After an enjoyable five months at the PublishingLab, the wiki ebook project has come to a (momentary) halt. To borrow the eloquent term that Mondotheque used in our conversation, this blog post will be an ‘incision’ into the research that we have done so far.
Our aim and starting point was to reflect upon the new possibilities that ebook making software would bring in the context of Wikimedia platform ecologies through exploratory research. The project, which was initiated by Sandra Fauconnier, an art historian, researcher and Wikimedian, asked the question:
What is the potential of e-books based on Wikimedia content?
We tried to answer this by first mapping existing software packages that would allow a user to collect articles and render them as an EPUB or PDF. To our surprise, this turned out to be a less explored area of publishing and we could only find a handful of projects, each presenting some advantage over others, but having their own shortcomings. It was easier to find artistic projects on the topic on printing content from the internet1 than actual tools to give you the capacity to do so. Considering how many people use projects like Wikipedia on a daily basis, this seemed a strange prospect.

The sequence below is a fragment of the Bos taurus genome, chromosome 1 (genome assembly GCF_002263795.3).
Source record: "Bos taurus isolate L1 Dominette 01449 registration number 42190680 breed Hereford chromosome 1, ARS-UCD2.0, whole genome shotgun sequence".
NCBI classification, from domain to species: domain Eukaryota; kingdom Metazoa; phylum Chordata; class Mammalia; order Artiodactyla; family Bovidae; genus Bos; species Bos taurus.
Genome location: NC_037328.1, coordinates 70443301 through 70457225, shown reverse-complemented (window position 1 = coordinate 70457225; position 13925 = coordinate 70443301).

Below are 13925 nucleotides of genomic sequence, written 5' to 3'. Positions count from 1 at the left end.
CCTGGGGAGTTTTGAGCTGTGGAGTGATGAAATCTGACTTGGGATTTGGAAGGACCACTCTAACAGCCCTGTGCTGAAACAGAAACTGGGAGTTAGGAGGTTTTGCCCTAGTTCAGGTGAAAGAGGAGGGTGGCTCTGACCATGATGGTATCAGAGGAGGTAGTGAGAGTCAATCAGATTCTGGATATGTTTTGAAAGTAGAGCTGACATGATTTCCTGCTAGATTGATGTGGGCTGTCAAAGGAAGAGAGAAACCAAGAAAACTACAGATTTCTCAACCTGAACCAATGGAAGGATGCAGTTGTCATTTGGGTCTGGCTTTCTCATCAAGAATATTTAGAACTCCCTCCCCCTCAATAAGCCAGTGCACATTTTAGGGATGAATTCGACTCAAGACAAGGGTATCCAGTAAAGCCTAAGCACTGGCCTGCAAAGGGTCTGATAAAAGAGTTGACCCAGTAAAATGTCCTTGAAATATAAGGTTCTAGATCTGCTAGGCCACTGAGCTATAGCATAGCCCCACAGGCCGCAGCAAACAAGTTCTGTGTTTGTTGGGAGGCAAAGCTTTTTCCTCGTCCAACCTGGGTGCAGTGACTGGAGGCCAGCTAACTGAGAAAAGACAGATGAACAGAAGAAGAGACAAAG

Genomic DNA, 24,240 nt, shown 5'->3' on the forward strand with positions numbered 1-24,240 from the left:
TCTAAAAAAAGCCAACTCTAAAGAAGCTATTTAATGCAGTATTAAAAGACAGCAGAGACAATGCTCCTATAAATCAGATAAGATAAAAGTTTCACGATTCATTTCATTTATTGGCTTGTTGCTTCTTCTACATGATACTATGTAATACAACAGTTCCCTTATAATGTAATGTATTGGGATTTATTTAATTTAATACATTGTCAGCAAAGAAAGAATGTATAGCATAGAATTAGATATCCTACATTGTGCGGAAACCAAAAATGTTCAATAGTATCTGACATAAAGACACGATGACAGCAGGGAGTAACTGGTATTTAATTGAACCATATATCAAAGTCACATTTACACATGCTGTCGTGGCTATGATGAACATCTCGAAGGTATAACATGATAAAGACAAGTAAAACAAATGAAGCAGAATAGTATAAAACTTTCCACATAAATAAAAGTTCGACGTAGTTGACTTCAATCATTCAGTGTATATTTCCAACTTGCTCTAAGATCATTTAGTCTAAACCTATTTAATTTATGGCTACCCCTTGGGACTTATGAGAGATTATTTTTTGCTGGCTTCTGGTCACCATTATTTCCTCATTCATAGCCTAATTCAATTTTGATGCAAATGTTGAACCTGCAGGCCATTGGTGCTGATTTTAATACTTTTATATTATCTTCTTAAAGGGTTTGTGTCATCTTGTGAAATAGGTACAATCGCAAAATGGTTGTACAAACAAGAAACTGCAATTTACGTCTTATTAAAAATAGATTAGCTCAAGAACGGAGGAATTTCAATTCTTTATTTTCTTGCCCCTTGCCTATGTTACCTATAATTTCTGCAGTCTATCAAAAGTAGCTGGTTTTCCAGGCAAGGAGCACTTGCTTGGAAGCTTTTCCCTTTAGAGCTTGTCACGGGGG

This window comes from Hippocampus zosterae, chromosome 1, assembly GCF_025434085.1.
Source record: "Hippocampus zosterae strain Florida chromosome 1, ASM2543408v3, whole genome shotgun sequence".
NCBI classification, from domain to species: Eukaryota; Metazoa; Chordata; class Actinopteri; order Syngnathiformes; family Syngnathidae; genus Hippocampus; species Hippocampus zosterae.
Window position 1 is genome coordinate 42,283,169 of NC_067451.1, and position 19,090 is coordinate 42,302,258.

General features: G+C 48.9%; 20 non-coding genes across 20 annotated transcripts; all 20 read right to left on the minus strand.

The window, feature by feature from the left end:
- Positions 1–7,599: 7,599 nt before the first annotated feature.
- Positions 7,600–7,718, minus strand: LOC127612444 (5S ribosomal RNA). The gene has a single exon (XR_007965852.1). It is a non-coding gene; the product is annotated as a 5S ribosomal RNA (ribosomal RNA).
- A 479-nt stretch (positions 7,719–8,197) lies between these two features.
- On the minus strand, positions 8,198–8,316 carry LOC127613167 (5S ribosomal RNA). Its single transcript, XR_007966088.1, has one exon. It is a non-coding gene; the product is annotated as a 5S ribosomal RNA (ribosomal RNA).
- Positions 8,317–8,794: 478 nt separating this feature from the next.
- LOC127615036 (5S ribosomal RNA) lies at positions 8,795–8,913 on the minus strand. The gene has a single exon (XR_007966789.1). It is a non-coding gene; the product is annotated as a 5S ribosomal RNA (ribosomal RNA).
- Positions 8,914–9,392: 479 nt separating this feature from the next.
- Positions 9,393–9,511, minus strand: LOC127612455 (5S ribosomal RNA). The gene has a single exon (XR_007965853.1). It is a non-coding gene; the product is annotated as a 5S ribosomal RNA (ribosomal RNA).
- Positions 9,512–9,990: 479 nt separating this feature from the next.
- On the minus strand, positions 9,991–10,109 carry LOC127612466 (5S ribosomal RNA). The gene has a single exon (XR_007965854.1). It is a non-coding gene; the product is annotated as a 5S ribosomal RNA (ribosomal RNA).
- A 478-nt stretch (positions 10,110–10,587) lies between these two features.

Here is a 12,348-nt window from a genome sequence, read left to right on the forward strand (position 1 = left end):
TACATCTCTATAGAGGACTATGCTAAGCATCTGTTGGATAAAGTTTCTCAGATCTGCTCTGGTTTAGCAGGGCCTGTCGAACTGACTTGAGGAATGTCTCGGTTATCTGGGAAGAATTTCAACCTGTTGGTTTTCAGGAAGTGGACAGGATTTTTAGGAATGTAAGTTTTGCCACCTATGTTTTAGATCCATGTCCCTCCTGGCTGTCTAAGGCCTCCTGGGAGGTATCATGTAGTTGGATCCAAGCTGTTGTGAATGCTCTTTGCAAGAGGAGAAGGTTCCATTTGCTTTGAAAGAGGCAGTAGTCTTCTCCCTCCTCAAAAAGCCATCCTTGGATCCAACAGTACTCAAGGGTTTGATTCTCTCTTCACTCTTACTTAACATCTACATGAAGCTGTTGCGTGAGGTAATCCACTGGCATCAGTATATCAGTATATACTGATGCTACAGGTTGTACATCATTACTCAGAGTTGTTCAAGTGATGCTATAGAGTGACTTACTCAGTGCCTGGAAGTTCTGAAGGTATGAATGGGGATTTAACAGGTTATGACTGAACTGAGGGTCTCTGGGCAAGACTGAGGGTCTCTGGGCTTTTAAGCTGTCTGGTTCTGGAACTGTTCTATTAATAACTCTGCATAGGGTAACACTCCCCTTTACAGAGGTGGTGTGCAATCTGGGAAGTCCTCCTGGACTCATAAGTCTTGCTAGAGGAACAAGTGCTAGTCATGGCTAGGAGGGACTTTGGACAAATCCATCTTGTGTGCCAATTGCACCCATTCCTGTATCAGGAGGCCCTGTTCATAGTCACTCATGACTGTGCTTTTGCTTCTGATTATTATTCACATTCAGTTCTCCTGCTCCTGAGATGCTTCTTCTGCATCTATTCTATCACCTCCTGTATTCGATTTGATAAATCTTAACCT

There were a number of options we considered for the format. Despite our enthusiasm growing with more experimental suggestions, we continued to focus on EPUB, which is essentially a ZIP file containing multiple other files, as a format for a few practical reasons:
- it can be used offline, which makes it ideal for situations without an internet connection,
- it’s an open format and can be read by most common devices like smartphones, tablets, computers and e-readers,
- it has a reflowable text capacity which adjusts the size and the font of the text to any type of screen or reader preference,
- the format supports inline styling, CSS features, metadata, as well as vector and raster images,
- it doesn’t have a steep learning curve for users who are not familiar with it.
One of the most interesting aspects of the project was to establish a dialogue with current practitioners who are relying on independent wikis as a publishing sphere either for ideological or practical reasons. The conversations we have had with artists, archivists, activists and designers informed our choices in shaping the tool and inspired our technological imagination: we became more aware of the necessity for interventions of a personal nature within the Wikimedia systems.
With this in mind, working with the API (Application Programming Interface) as a means for customisation of the interface was a conceptual choice as much as it was technical. By deconstructing an article, the user can take Wikimedia content as a springboard for other-minded endeavours, perhaps of a scholarly or even artistic nature. Thinking about a publishing artefact that responds to these needs, the scrapbook came up in our conversations.